Author Topic: The Natural History of Nonsense (not PTA related *sorry*)  (Read 4308 times)

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ckad79

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The Natural History of Nonsense (not PTA related *sorry*)
« on: February 15, 2004, 01:02:11 AM »
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Didn't know where else to go.  I know this place isn't for chatting about books, but shoot me!  I found only ONE web site during an internet search tonight for it; that book being: "The Natural History of Nonsense".  It was at Amazon.com, no cover, no notes, no anything.

I was wondering since all of you are PTA fans and watched "Magnolia" plenty of times, maybe you've decieded to give this book a chance?  I can't find any reviews of it, anywhere, but PTA seems to love it.
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ckad79

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« Reply #1 on: February 17, 2004, 10:58:30 PM »
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If you care...

UPDATE: I called around to a few libraries in town and somebody had it! I've began reading it.  It's tiny, like 300 pages. It's like a pocket sized book; easy to carry around, which makes sense because as I figured, it is intended as sort of a handbook in life.

But there, Chapter 1, first line... it reads: "WE MAY be through with the past, but the past is not through with us".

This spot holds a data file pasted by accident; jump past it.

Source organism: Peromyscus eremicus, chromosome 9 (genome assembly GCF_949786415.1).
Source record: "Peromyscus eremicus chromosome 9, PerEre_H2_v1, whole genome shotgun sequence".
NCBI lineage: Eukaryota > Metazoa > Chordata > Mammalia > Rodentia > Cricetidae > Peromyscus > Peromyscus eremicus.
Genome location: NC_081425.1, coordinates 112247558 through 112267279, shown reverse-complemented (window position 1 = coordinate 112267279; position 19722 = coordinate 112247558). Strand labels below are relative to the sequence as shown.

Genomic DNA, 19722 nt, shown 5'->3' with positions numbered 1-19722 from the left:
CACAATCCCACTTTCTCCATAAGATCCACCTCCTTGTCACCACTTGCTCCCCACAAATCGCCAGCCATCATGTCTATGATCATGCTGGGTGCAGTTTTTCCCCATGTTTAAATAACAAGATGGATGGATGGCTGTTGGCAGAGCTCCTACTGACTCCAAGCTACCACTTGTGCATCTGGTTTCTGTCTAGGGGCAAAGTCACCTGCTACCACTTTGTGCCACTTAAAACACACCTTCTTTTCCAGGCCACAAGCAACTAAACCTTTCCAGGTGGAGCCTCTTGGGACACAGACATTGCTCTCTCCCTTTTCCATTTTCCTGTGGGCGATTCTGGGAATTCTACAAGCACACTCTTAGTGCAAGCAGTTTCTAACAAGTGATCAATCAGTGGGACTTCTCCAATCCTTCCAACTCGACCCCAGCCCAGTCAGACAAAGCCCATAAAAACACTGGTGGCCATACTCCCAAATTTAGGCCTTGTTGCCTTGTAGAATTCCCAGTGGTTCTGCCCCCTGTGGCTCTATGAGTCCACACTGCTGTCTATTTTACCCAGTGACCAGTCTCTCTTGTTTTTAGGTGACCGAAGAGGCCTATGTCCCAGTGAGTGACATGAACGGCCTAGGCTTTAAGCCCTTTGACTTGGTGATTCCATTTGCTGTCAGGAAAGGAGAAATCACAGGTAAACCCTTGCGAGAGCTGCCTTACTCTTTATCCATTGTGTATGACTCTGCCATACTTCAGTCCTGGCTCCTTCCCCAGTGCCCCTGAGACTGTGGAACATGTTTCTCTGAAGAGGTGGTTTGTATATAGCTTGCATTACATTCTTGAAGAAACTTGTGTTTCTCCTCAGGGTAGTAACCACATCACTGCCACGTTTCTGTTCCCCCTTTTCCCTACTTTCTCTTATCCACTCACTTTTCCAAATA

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cowboykurtis

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« Reply #2 on: February 18, 2004, 10:43:00 AM »
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Quote from: ckad79
If you care...

UPDATE: I called around to a few libraries in town and somebody had it! I've began reading it.  It's tiny, like 300 pages. It's like a pocket sized book; easy to carry around, which makes sense because as I figured, it is intended as sort of a handbook in life.

But there, Chapter 1, first line... it reads: "WE MAY be through with the past, but the past is not through with us".


i remember reading an article about this book and its influence on magnolia -- without taking any wind out of anderson's sail ( dont get me wrong -- love the movie with all my heart) i did find it a little disapointing that many of the films most enciteful lines ( one being WE may be through the past....) were taken from this book. and furthermore, im not sure if he ever cited this or gave credit to. i felt similar upon hearing that the whole scenario in the opening montage was a well known "story" that had been discussed numerous times @ ferensic seminars.
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SoNowThen

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« Reply #3 on: February 18, 2004, 10:55:06 AM »